There comes a point in every runner's race, even elite runners, where they encounter a weakness. Average runners tend to shy away from working on weaknesses and stick to what they do best. While this might suffice in training, weakness will limit your performance come race time.
Following are explanations of the most common weak points as well as some exercises to strengthen them.
1. Weak Start: Many runners have a weak start. Some go out too fast; others are too slow and get boxed into a bad position. The best way to overcome this weakness is to work on it in training. At the beginning of every workout, after you are warmed up, start as if you were in a race. If you feel you start too slowly then try to push yourself during the mock start. If you feel you take off too fast, you can either continue to take off fast until you are used to it, or slow down to a more manageable pace.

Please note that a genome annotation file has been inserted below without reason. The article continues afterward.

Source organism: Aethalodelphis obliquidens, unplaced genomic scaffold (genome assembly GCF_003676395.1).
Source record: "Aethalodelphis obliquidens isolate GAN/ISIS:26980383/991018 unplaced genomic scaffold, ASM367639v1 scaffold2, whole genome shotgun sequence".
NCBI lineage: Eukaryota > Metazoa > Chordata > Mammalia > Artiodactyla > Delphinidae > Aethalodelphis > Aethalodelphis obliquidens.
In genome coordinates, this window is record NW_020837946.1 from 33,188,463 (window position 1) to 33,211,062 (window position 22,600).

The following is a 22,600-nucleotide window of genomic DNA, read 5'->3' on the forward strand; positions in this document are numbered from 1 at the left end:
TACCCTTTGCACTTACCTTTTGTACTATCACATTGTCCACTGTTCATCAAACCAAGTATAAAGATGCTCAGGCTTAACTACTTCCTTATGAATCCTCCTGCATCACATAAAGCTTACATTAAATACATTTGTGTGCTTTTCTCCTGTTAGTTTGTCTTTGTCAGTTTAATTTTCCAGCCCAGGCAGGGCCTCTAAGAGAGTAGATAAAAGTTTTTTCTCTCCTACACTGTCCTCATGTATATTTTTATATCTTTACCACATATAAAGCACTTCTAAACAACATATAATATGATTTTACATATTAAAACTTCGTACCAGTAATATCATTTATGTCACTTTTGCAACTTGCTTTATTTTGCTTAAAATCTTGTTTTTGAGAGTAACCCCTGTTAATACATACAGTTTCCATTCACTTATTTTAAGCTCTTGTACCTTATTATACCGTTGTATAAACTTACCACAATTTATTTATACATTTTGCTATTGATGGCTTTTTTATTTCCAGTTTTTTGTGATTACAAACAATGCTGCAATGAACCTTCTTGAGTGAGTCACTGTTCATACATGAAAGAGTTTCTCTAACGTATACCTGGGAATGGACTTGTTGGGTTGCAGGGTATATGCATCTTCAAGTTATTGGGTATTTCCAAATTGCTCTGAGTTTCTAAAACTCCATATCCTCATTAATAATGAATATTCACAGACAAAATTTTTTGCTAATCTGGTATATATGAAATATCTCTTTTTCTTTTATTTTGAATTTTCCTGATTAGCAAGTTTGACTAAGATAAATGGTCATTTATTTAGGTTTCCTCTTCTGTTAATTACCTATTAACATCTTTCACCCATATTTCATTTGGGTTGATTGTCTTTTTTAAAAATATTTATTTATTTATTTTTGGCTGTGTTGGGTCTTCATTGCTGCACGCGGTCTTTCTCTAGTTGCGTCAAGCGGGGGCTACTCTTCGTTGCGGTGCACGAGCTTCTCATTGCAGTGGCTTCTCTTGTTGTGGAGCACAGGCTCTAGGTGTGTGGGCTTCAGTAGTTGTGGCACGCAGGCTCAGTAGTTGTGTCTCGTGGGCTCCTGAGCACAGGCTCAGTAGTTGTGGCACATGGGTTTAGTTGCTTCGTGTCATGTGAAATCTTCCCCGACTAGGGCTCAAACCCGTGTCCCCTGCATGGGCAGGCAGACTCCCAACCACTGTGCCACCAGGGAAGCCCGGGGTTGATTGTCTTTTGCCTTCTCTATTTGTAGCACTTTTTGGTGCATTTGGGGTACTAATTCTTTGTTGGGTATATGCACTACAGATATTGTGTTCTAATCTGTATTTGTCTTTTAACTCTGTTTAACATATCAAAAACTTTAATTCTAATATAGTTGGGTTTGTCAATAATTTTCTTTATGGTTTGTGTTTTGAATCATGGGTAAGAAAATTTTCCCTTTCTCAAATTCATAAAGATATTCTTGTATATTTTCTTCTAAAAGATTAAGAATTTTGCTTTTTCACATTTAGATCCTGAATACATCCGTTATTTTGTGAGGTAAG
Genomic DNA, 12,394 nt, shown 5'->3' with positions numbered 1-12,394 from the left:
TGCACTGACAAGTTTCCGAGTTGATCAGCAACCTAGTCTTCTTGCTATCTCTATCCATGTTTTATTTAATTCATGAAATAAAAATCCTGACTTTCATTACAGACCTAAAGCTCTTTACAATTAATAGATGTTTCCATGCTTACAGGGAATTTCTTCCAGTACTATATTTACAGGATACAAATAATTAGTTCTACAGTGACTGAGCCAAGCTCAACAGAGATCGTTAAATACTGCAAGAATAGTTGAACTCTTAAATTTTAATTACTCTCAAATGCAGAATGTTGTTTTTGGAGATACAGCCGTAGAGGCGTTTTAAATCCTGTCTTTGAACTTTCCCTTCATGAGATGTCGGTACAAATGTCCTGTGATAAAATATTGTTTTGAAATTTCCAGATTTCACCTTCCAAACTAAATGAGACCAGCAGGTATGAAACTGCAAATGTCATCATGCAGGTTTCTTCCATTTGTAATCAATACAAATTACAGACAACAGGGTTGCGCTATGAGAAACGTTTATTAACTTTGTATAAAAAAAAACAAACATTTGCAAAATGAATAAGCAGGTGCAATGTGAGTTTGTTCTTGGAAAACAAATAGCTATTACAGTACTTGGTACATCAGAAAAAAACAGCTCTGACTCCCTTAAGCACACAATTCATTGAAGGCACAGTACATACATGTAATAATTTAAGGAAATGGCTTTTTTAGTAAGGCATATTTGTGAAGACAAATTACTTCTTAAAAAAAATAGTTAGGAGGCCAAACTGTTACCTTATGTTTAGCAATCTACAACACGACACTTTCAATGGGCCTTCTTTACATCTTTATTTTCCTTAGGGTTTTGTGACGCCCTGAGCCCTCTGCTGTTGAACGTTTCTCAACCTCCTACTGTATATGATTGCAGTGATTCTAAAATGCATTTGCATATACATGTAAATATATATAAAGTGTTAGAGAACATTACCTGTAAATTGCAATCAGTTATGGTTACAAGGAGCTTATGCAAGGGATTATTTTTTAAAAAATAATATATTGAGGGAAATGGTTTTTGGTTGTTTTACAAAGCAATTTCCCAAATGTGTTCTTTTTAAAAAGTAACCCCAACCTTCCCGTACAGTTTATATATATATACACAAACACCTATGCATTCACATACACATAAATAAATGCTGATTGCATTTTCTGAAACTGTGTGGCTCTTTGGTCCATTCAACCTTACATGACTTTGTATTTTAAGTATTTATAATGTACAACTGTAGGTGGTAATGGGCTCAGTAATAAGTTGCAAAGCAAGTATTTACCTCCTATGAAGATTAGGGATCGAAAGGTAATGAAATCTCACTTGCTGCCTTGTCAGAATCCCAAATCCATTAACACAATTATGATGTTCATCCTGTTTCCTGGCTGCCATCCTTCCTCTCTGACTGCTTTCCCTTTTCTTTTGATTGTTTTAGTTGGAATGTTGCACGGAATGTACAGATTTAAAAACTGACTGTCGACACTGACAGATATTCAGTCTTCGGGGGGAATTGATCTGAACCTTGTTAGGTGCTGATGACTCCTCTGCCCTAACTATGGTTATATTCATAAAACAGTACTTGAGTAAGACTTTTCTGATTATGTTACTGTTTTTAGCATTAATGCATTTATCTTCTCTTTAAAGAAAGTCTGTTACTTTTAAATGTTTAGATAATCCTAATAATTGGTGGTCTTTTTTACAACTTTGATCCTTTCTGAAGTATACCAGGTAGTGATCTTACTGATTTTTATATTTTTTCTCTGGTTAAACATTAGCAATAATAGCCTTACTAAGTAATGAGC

2. Weak Finish: Another common weakness is the finish. This can easily be corrected by sprinting at the end of all your workouts, even on long runs. You don't necessarily have to sprint to the finish every time, but at least increase the pace so that if you find yourself in a situation where you need a final kick you will be confident in your abilities.
3. Racing Lulls: Even the best runners have a lull in their race at some point. Let's say, for example, that you are training for a 10K and at about 5K you are feeling a little sluggish, but at 8K you regain your composure. This mid-race lull needs to be corrected if you plan to reach your full potential. Try structuring your training sessions to put the most difficult aspect of your training — a hill, for example — at the 8K mark. From there you can do another 2 kilometers hard but uphill. This will make the 8K point in a flat race seem like a piece of cake.
Whatever your weaknesses, make sure you are consciously working on them. If you avoid your weaknesses, when the time comes to demonstrate your fitness they will definitely limit your performance.
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